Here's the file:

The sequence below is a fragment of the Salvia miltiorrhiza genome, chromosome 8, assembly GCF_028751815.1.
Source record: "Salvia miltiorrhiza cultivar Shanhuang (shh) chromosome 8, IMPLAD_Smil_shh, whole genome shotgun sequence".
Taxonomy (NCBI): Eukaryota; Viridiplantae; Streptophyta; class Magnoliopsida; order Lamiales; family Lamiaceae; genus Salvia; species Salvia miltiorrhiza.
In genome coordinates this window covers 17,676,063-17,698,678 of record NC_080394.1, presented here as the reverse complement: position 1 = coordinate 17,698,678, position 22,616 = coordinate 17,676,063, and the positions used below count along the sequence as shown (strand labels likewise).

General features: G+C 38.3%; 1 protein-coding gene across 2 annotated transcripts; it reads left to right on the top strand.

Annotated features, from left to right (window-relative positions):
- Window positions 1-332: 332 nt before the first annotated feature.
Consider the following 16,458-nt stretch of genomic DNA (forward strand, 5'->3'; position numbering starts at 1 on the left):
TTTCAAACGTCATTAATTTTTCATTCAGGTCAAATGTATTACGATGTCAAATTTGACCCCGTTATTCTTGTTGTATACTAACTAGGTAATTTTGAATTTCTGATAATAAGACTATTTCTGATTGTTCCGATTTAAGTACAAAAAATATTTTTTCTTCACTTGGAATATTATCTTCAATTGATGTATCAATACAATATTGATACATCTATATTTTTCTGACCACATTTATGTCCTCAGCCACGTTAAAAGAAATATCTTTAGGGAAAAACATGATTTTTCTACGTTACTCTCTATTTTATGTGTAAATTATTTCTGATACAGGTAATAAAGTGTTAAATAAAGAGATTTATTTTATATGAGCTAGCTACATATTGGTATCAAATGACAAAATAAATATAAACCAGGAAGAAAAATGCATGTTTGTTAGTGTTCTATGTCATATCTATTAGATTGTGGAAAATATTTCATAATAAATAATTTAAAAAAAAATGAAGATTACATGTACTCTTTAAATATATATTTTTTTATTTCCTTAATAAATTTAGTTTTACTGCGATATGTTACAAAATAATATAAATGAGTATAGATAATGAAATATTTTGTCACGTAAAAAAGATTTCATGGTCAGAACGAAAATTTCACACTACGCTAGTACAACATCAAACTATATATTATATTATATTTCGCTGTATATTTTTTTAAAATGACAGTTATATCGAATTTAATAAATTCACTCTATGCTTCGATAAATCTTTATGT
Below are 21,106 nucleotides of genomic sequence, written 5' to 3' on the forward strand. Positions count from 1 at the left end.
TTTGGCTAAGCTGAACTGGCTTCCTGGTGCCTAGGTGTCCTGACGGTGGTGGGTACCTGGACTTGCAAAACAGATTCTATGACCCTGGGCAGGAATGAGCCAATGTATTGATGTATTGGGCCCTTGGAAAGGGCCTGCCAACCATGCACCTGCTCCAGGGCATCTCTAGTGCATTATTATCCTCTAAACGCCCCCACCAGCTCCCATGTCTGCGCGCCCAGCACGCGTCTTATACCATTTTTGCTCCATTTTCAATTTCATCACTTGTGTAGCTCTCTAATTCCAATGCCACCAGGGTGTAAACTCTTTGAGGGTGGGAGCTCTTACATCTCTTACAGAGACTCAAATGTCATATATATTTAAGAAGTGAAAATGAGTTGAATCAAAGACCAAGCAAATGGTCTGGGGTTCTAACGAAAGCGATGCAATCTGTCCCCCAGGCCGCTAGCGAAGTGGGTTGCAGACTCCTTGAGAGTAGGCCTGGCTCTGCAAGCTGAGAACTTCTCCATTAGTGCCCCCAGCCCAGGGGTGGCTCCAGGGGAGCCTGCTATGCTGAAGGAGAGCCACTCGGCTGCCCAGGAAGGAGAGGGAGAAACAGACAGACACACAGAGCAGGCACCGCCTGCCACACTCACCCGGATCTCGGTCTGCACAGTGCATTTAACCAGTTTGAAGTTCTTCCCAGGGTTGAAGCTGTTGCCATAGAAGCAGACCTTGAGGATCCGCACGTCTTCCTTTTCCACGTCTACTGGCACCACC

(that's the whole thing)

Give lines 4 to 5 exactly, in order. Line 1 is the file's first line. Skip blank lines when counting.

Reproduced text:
In genome coordinates this window covers 17,676,063-17,698,678 of record NC_080394.1, presented here as the reverse complement: position 1 = coordinate 17,698,678, position 22,616 = coordinate 17,676,063, and the positions used below count along the sequence as shown (strand labels likewise).

General features: G+C 38.3%; 1 protein-coding gene across 2 annotated transcripts; it reads left to right on the top strand.